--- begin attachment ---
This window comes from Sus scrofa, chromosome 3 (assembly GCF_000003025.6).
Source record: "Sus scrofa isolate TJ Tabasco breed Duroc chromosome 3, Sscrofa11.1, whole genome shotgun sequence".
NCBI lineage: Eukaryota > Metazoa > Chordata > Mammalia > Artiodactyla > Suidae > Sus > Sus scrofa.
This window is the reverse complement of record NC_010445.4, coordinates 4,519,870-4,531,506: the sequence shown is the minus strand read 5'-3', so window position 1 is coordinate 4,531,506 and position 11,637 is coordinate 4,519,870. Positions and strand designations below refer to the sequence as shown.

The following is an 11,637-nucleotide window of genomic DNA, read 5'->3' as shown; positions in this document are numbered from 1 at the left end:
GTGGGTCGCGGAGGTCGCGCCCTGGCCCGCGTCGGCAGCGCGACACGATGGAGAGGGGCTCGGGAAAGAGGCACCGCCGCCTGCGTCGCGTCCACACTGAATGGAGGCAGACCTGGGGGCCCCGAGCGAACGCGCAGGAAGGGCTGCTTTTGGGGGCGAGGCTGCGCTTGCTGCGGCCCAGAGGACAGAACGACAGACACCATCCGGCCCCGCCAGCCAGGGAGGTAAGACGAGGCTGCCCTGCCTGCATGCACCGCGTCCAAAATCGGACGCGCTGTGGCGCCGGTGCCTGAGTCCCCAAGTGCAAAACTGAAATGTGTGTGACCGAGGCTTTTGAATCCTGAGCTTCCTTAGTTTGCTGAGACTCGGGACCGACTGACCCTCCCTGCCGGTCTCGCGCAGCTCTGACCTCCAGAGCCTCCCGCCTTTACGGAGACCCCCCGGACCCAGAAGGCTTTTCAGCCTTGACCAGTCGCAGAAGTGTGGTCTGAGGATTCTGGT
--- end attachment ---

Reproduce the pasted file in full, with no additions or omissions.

This window comes from Sus scrofa, chromosome 3 (assembly GCF_000003025.6).
Source record: "Sus scrofa isolate TJ Tabasco breed Duroc chromosome 3, Sscrofa11.1, whole genome shotgun sequence".
NCBI lineage: Eukaryota > Metazoa > Chordata > Mammalia > Artiodactyla > Suidae > Sus > Sus scrofa.
This window is the reverse complement of record NC_010445.4, coordinates 4,519,870-4,531,506: the sequence shown is the minus strand read 5'-3', so window position 1 is coordinate 4,531,506 and position 11,637 is coordinate 4,519,870. Positions and strand designations below refer to the sequence as shown.

The following is an 11,637-nucleotide window of genomic DNA, read 5'->3' as shown; positions in this document are numbered from 1 at the left end:
GTGGGTCGCGGAGGTCGCGCCCTGGCCCGCGTCGGCAGCGCGACACGATGGAGAGGGGCTCGGGAAAGAGGCACCGCCGCCTGCGTCGCGTCCACACTGAATGGAGGCAGACCTGGGGGCCCCGAGCGAACGCGCAGGAAGGGCTGCTTTTGGGGGCGAGGCTGCGCTTGCTGCGGCCCAGAGGACAGAACGACAGACACCATCCGGCCCCGCCAGCCAGGGAGGTAAGACGAGGCTGCCCTGCCTGCATGCACCGCGTCCAAAATCGGACGCGCTGTGGCGCCGGTGCCTGAGTCCCCAAGTGCAAAACTGAAATGTGTGTGACCGAGGCTTTTGAATCCTGAGCTTCCTTAGTTTGCTGAGACTCGGGACCGACTGACCCTCCCTGCCGGTCTCGCGCAGCTCTGACCTCCAGAGCCTCCCGCCTTTACGGAGACCCCCCGGACCCAGAAGGCTTTTCAGCCTTGACCAGTCGCAGAAGTGTGGTCTGAGGATTCTGGT